Vigilance of vulnerable moods

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Mood is best understood, I think, when we look to its Old English origin, mod, meaning ‘frame of mind’. It is about perspective, balance, harmony, presence, and so on. Today, I’d like to introduce the topic of vigilance of vulnerable moods, which I believe is an essential matter if we are to live well, with ourselves and with others. Over the coming weeks, I will look to five frames of mind which cover a range of mental health experiences: depression, low mood, dysphoria (intense unease and agitation), hypomania (elation and overactivity) and mania. I will also write about these in creative terms: being vigilant of the ultimate gloom, the shadow, intolerance, the speed limit and total disconnect.

Mindfulness

Vigilance, also referred to as wakefulness or watchfulness, can be examined from two contemplative traditions: Buddhism and Christianity. In Buddhism, vigilance is part of the mindfulness practice of attending to the present moment without judgement, and it is helpful to think of it as a reordering of the mind. For example, if I experience a destructive state such as fury, jealousy or lust, I can skillfully counteract my mind with a constructive state such as calm, humility or positive detachment. As I shall examine in future blogposts, we can do the same when we experience vulnerable moods. In Christianity, vigilance is more associated with the heart. We can ask ourselves questions such as: Where is our heart now? What feeling is governing our heart now? What is robbing us of the peace of God now? Then, if necessary, we can reconcile our hearts by turning back toward beauty and light, thus experiencing a deep sense of peace. Together, vigilance of mind and heart bring about balance and harmony, each tradition enhancing each other. It is also thought that this healthy state may be manifested in the body.

Danger

Two images may serve a purpose here. First is one of a dog who is tied up, barking and growling, even foaming from the mouth. His eyes are intense with viciousness and ferocity. And if we go too close, he will bite! This is a bit like the power that vulnerable moods can have over us. They can consume and dominate us if we let them take over. Anxiety and depressive symptoms, which are incredibly common in the general public, can become part of our life experience if we are not attentive to their bites! The second image is of the owner of the dog. This person is the most dangerous of all. He is the source of the dog’s deadly behaviour: tying him up, starving him and beating him. The source of our vulnerable moods is also most dangerous – an evil that wants us to be unbalanced so that we can be dominated by mindless distractions. Sometimes we have to fight tooth and nail to return to the light. We have to make a commitment each day to be the best version of ourselves.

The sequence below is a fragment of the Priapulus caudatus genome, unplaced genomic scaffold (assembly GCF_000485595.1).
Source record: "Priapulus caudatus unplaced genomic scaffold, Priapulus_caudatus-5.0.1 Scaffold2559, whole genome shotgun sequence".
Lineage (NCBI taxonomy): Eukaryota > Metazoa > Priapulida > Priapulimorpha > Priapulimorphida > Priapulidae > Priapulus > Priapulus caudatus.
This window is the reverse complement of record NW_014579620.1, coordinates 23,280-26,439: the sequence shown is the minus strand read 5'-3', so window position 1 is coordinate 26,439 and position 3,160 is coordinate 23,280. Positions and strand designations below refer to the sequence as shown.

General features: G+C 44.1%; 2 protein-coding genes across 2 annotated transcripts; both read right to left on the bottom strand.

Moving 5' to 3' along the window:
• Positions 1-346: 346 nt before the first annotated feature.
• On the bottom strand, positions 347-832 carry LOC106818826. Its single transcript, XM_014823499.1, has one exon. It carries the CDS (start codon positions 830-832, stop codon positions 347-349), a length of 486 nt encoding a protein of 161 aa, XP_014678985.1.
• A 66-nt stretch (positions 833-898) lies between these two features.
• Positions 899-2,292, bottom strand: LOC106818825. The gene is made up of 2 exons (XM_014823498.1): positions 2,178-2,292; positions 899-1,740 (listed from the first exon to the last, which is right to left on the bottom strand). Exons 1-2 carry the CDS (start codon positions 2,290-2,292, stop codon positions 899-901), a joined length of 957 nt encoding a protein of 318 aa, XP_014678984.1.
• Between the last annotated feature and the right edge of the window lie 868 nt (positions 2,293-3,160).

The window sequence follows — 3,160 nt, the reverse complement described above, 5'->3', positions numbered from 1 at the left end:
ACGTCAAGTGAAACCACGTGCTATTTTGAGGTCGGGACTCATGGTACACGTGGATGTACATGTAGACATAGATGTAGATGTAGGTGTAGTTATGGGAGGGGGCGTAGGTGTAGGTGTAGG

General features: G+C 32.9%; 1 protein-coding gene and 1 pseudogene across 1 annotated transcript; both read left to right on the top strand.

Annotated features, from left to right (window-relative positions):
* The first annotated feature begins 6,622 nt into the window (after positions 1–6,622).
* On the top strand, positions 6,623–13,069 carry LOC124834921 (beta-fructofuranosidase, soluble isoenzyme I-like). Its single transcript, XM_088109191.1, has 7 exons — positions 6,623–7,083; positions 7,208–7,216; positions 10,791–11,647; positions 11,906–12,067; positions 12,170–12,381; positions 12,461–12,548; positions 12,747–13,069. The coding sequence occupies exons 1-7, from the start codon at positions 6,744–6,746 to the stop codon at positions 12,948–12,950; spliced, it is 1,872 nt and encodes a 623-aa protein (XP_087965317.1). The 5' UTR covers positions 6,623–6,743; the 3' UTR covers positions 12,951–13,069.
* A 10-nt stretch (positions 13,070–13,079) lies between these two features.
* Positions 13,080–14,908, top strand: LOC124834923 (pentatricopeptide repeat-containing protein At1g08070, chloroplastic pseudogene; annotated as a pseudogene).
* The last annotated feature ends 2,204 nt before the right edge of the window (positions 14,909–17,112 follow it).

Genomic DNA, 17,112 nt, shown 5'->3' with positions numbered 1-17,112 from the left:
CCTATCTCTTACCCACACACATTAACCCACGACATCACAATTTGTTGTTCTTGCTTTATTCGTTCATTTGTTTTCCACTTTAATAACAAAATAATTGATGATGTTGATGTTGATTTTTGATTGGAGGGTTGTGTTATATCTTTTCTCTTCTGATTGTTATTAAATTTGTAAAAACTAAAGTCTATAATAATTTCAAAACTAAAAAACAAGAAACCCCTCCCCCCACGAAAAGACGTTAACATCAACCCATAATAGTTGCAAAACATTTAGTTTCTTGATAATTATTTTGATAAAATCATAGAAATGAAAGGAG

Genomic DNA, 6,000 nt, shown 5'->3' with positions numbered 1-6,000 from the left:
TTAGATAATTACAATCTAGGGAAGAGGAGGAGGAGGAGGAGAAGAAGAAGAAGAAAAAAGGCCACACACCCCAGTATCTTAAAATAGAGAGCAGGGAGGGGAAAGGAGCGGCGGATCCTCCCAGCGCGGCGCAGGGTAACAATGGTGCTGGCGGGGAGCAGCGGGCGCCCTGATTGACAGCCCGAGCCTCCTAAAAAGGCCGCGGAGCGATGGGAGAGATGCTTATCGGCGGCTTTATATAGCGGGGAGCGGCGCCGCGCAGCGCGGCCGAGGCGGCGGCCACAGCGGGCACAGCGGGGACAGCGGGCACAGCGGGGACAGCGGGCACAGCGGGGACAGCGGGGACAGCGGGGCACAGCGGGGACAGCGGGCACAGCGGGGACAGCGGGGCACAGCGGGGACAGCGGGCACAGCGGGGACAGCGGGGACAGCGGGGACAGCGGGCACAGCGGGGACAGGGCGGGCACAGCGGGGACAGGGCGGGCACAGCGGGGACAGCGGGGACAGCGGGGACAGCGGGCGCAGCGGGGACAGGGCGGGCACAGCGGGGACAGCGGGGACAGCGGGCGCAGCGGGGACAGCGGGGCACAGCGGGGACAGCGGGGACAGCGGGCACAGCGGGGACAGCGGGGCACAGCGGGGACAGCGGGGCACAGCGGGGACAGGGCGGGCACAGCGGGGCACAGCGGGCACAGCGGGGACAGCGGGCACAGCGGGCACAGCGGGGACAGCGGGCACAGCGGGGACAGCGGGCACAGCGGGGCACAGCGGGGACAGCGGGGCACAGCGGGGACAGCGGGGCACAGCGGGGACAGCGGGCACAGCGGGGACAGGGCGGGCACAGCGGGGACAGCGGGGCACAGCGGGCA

Mysticism

A key element in maintaining a balanced mood is to accept and embrace ordinary life. What comes our way everyday in the form of people, circumstances and events is actually more than sufficient for our contentment. Having a cup of tea and a good conversation is a real gift for the soul, noticing the daffodils and a fresh breeze on our face is the world’s way of saying “I love you”, and doing a task well at work is a way of sharing our talents. When we stop clinging to the extraordinary and start living the ordinary, we discover the hidden beauty in the world. There is a beauty in speaking from one heart to another, there is a beauty in the stillness and oneness of nature, and there is a beauty in a life of service. Furthermore, there is a mystical element in holding together the tensions of the world. We can say: “On the one hand, we are living life well… On the other hand, we are in a bit of pain!” Perfection is not necessary for us to operate out of a deeper level of experiencing. We are encouraged to smile like a mindful mystic the next time we become aware of a vulnerable mood, to see through the lens of love and compassion.

Wisdom

I hope that my reflections on vigilance of vulnerable moods in the coming weeks will point toward a wisdom of mind, heart and body. I am mindful of the Zen saying, “Her nature is wise: she has an elegant heart like an orchid”. I ponder that the heart of a wise person is continuously blossoming, and that they are waiting patiently in expectation of the good things that will flow from their fruitfulness. There is much goodness that flows from maintaining a balanced mood. When we are in peaceful harmony, not only are we fully alive within ourselves, we also inspire others to be the same. Personally, I hope that my positive mental health and well-being enable me to be a ‘good adult’ for younger people, to help calm and steady them when they need it most.

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